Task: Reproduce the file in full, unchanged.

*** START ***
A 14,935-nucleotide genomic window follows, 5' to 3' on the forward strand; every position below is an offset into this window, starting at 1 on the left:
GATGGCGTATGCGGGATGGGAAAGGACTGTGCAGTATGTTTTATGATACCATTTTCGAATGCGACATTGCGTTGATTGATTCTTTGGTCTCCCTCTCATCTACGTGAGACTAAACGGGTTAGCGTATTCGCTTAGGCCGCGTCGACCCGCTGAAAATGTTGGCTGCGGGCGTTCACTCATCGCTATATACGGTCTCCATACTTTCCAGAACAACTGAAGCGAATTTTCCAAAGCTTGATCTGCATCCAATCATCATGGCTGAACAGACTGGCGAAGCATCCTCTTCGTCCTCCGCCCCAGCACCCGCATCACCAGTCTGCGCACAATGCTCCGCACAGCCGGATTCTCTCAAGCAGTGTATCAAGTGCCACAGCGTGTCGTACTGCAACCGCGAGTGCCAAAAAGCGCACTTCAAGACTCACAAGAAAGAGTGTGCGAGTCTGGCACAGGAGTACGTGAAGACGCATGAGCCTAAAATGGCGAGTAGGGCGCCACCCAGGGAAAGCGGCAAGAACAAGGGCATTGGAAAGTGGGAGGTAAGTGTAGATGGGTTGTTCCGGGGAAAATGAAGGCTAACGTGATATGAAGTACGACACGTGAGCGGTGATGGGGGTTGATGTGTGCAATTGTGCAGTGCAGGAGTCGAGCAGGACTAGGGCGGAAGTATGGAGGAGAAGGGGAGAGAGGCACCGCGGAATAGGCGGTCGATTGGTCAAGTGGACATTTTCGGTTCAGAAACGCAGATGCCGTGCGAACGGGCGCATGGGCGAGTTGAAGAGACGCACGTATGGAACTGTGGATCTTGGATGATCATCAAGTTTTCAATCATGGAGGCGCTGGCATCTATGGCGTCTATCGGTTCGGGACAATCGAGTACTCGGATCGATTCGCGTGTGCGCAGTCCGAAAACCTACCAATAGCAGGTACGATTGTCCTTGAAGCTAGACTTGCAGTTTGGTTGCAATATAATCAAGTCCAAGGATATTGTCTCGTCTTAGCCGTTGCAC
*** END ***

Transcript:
A 14,935-nucleotide genomic window follows, 5' to 3' on the forward strand; every position below is an offset into this window, starting at 1 on the left:
GATGGCGTATGCGGGATGGGAAAGGACTGTGCAGTATGTTTTATGATACCATTTTCGAATGCGACATTGCGTTGATTGATTCTTTGGTCTCCCTCTCATCTACGTGAGACTAAACGGGTTAGCGTATTCGCTTAGGCCGCGTCGACCCGCTGAAAATGTTGGCTGCGGGCGTTCACTCATCGCTATATACGGTCTCCATACTTTCCAGAACAACTGAAGCGAATTTTCCAAAGCTTGATCTGCATCCAATCATCATGGCTGAACAGACTGGCGAAGCATCCTCTTCGTCCTCCGCCCCAGCACCCGCATCACCAGTCTGCGCACAATGCTCCGCACAGCCGGATTCTCTCAAGCAGTGTATCAAGTGCCACAGCGTGTCGTACTGCAACCGCGAGTGCCAAAAAGCGCACTTCAAGACTCACAAGAAAGAGTGTGCGAGTCTGGCACAGGAGTACGTGAAGACGCATGAGCCTAAAATGGCGAGTAGGGCGCCACCCAGGGAAAGCGGCAAGAACAAGGGCATTGGAAAGTGGGAGGTAAGTGTAGATGGGTTGTTCCGGGGAAAATGAAGGCTAACGTGATATGAAGTACGACACGTGAGCGGTGATGGGGGTTGATGTGTGCAATTGTGCAGTGCAGGAGTCGAGCAGGACTAGGGCGGAAGTATGGAGGAGAAGGGGAGAGAGGCACCGCGGAATAGGCGGTCGATTGGTCAAGTGGACATTTTCGGTTCAGAAACGCAGATGCCGTGCGAACGGGCGCATGGGCGAGTTGAAGAGACGCACGTATGGAACTGTGGATCTTGGATGATCATCAAGTTTTCAATCATGGAGGCGCTGGCATCTATGGCGTCTATCGGTTCGGGACAATCGAGTACTCGGATCGATTCGCGTGTGCGCAGTCCGAAAACCTACCAATAGCAGGTACGATTGTCCTTGAAGCTAGACTTGCAGTTTGGTTGCAATATAATCAAGTCCAAGGATATTGTCTCGTCTTAGCCGTTGCAC